MHG2385 - Promontory Fort, Holburn Head
No summary available.
Type and Period (1)
- PROMONTORY FORT (Early Bronze Age to Pictish - 2400 BC? to 900 AD?)
Torfeus (1866) mentions that in beginning of 11th century, Count Moddan quartered his army at Thurso... He adds that Moddan had his camp on the promontory of Thurso - 'promontario Thorsnesia' ie. Holburnhead. <1> <2> <3>
The wall, now ruinous, is constructed of the local shaley slabs and appears to have been 7-8ft thick. In several places the outer face is exposed to a height of 2-3ft. The entrance is aligned on a 60 yd wide approach fringed by deep fissures and chasms. <4>
A fort formed by a broad wall cutting off a precipitous headland. <5>
The wall of this fort is spread to a fairly consistent width of about 6m, and can be seen in mutilations to be composed partly of large quantities of earth, suggesting that it has been a rampart faced on either side with stones. The inner face of small slabs set vertically can be seen intermittently to NW of entrance, and footings of outer face can be seen in same stretch giving a wall thickness of 5.3m. The outer face is occasionally visible to a height of about 0.7m and consists of small slabs set into bank at an angle of up to 45, giving impression of a considerable batter. Although there has probably been a batter, this effect may be mainly due to the compression or collapse of the core material allowing face to slip inwards. No structural details of entrance, about 5m wide, are visible. The outer 'rampart' may not be a defensive work but may be due to natural causes.
Surveyed at 1:10 000. Visited by OS (NKB) 21 10 1964 and (AA) 20 April 1972.
Fort (NR) OS 1:10,000 map, (1976)
No change. Visited by OS (N K B) 19 August 1981.
Immediately seaward of inner of two parallel chasms, which reduce width of cliff-headland to about 55m, is a bank, 0.75m high, of loose material derived from a quarry-scoop behind it. There is then a stiff climb to the headland crowned by a wall, 0.5 to 0.9m high and 2.4m broad, of small flat slabs with a facing of larger ones. The entrance gap, now featureless, was in the middle. Nothing else is visible on promontory except some erect, earthfast slabs on cliff-top on W side, immediately behind rampart. <6> <7>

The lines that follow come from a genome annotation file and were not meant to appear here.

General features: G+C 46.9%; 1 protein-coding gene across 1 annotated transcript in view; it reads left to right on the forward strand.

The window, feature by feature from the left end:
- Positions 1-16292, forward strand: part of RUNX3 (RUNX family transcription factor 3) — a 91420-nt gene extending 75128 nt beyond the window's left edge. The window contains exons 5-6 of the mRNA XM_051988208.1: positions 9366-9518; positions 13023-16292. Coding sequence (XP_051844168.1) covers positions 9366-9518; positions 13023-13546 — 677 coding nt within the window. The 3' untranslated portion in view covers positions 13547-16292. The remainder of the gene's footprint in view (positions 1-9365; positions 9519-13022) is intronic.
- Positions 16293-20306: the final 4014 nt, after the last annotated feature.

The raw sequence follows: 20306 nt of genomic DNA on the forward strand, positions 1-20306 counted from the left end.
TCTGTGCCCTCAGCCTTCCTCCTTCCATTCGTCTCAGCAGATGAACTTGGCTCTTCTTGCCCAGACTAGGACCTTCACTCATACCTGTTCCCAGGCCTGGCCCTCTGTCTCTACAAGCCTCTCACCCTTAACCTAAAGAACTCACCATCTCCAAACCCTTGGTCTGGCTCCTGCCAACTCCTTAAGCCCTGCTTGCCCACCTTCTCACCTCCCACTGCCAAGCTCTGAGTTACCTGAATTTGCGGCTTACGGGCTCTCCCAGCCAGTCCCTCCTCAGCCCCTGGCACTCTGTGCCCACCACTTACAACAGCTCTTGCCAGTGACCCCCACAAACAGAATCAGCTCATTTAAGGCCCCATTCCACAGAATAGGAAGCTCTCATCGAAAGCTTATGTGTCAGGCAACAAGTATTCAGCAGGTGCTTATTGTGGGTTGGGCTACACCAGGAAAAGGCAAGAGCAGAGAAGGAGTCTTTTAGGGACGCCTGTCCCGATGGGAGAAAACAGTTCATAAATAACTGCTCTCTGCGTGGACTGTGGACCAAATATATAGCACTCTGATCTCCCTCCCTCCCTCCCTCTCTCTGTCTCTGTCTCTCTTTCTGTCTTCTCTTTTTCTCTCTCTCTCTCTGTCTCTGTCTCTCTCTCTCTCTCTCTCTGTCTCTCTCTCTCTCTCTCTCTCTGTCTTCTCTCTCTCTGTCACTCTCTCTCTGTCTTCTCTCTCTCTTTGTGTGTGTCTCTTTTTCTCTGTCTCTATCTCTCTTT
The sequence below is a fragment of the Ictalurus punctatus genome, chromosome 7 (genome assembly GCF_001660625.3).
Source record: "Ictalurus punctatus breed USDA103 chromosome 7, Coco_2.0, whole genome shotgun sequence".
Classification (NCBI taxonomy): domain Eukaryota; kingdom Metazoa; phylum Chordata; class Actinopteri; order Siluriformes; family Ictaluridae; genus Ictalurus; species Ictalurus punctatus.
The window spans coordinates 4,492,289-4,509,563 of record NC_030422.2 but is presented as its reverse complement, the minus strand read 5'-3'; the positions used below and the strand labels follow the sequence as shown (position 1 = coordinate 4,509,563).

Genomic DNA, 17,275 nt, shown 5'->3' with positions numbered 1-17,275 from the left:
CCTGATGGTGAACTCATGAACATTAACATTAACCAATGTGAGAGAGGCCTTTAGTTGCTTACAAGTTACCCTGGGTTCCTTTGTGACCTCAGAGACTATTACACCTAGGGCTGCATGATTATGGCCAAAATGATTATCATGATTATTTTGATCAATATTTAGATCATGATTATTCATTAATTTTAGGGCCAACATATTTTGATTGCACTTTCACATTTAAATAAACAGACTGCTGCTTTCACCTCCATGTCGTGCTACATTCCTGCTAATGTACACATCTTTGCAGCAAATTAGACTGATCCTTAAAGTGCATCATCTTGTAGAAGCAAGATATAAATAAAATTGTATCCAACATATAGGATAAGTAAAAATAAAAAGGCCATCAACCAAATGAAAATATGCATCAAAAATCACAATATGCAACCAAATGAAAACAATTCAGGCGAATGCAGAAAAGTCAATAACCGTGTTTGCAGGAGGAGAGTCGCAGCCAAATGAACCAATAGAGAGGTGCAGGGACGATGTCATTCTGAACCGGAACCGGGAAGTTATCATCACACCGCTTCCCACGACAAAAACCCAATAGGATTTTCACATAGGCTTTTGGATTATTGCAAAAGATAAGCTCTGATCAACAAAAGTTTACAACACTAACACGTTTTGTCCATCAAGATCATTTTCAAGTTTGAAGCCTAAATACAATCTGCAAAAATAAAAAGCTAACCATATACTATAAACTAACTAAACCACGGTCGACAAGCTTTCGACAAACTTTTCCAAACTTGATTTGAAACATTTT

The site is included in the Atlas of Hillforts of Britain and Ireland online database. See link below for site entry. <8>
- <1> Text/Publication/Volume: Torfaeus, T. 1866. Ancient history of Orkney, Caithness, etc..
- <2> Text/Publication/Volume: MacKay, R. 1829. History of the Clan MacKay.
- <3> Text/Publication/Volume: Name Book (County). Object Name Books of the Ordnance Survey. Book No. 11, 40.
- <4> Text/Report: RCAHMS. 1911. The Royal Commission on the Ancient and Historical Monuments and Constructions of Scotland. Third report and inventory of monuments and constructions in the county of Caithness. . 120, No. 438.
- <5> Text/Publication/Volume: Feachem, R W. 1963. A Guide to Prehistoric Scotland. 1st. 114.
- <6> Text/Publication/Monograph: Lamb, R G. 1980. Iron Age promontory forts in the Northern Isles. BAR British Series. 79. 73.
- <7> Text/Report/Fieldwork Report: Mercer, R J. 1981. Archaeological field survey in northern Scotland: volume II, 1980-81. University of Edinburgh. 30/12/1981. Paper and Digital. 77; plan.
- <8> Interactive Resource/Online Database: Lock, G. & Ralston, I.. 2017. Atlas of Hillforts of Britain and Ireland. SC2826.
|Grid reference||Centred ND 1082 7155 (226m by 145m) (Buffered by site type)|
Related Monuments/Buildings (0)
Related Investigations/Events (0)
External Links (4)
- http://data.historic-scotland.gov.uk/pls/htmldb/f?p=2300:35:1177880253467667::::P35_SELECTED_MONUMENT:559 (Historic Scotland scheduled monument description (old hyperlink))
- http://hillforts.arch.ox.ac.uk/records/SC2826.html (Link to online Atlas of Hillforts of Britain and Ireland site entry)
- http://portal.historicenvironment.scot/designation/SM559 (Online designation description (Historic Environment Scotland))
- https://canmore.org.uk/site/8571 (View RCAHMS Canmore entry for this site)
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